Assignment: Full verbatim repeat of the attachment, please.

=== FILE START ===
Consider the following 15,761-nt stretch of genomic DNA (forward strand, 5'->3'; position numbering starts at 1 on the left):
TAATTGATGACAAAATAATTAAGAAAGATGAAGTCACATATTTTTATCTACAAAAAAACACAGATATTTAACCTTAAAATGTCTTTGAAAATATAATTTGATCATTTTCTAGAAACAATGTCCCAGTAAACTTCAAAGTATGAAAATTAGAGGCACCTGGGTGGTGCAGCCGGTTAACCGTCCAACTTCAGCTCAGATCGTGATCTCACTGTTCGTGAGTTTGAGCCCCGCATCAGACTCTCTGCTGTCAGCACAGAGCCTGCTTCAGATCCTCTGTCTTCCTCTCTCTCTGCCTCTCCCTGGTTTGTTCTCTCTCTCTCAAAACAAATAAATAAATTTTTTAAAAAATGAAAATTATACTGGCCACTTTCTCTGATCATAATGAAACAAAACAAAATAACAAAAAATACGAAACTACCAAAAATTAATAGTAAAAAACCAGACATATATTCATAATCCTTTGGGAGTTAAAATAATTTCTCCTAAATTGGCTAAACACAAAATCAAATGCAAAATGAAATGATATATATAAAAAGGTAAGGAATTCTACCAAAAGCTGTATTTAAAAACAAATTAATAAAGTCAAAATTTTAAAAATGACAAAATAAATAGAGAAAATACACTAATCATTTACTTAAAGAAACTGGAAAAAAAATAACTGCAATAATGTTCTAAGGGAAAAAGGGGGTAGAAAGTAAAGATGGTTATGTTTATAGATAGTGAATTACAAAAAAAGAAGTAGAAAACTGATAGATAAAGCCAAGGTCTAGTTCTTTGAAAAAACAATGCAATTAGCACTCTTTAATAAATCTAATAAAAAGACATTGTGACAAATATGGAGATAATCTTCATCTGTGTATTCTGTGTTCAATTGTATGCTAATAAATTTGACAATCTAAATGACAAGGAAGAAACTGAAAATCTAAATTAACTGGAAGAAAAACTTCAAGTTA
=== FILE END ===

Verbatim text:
Consider the following 15,761-nt stretch of genomic DNA (forward strand, 5'->3'; position numbering starts at 1 on the left):
TAATTGATGACAAAATAATTAAGAAAGATGAAGTCACATATTTTTATCTACAAAAAAACACAGATATTTAACCTTAAAATGTCTTTGAAAATATAATTTGATCATTTTCTAGAAACAATGTCCCAGTAAACTTCAAAGTATGAAAATTAGAGGCACCTGGGTGGTGCAGCCGGTTAACCGTCCAACTTCAGCTCAGATCGTGATCTCACTGTTCGTGAGTTTGAGCCCCGCATCAGACTCTCTGCTGTCAGCACAGAGCCTGCTTCAGATCCTCTGTCTTCCTCTCTCTCTGCCTCTCCCTGGTTTGTTCTCTCTCTCTCAAAACAAATAAATAAATTTTTTAAAAAATGAAAATTATACTGGCCACTTTCTCTGATCATAATGAAACAAAACAAAATAACAAAAAATACGAAACTACCAAAAATTAATAGTAAAAAACCAGACATATATTCATAATCCTTTGGGAGTTAAAATAATTTCTCCTAAATTGGCTAAACACAAAATCAAATGCAAAATGAAATGATATATATAAAAAGGTAAGGAATTCTACCAAAAGCTGTATTTAAAAACAAATTAATAAAGTCAAAATTTTAAAAATGACAAAATAAATAGAGAAAATACACTAATCATTTACTTAAAGAAACTGGAAAAAAAATAACTGCAATAATGTTCTAAGGGAAAAAGGGGGTAGAAAGTAAAGATGGTTATGTTTATAGATAGTGAATTACAAAAAAAGAAGTAGAAAACTGATAGATAAAGCCAAGGTCTAGTTCTTTGAAAAAACAATGCAATTAGCACTCTTTAATAAATCTAATAAAAAGACATTGTGACAAATATGGAGATAATCTTCATCTGTGTATTCTGTGTTCAATTGTATGCTAATAAATTTGACAATCTAAATGACAAGGAAGAAACTGAAAATCTAAATTAACTGGAAGAAAAACTTCAAGTTA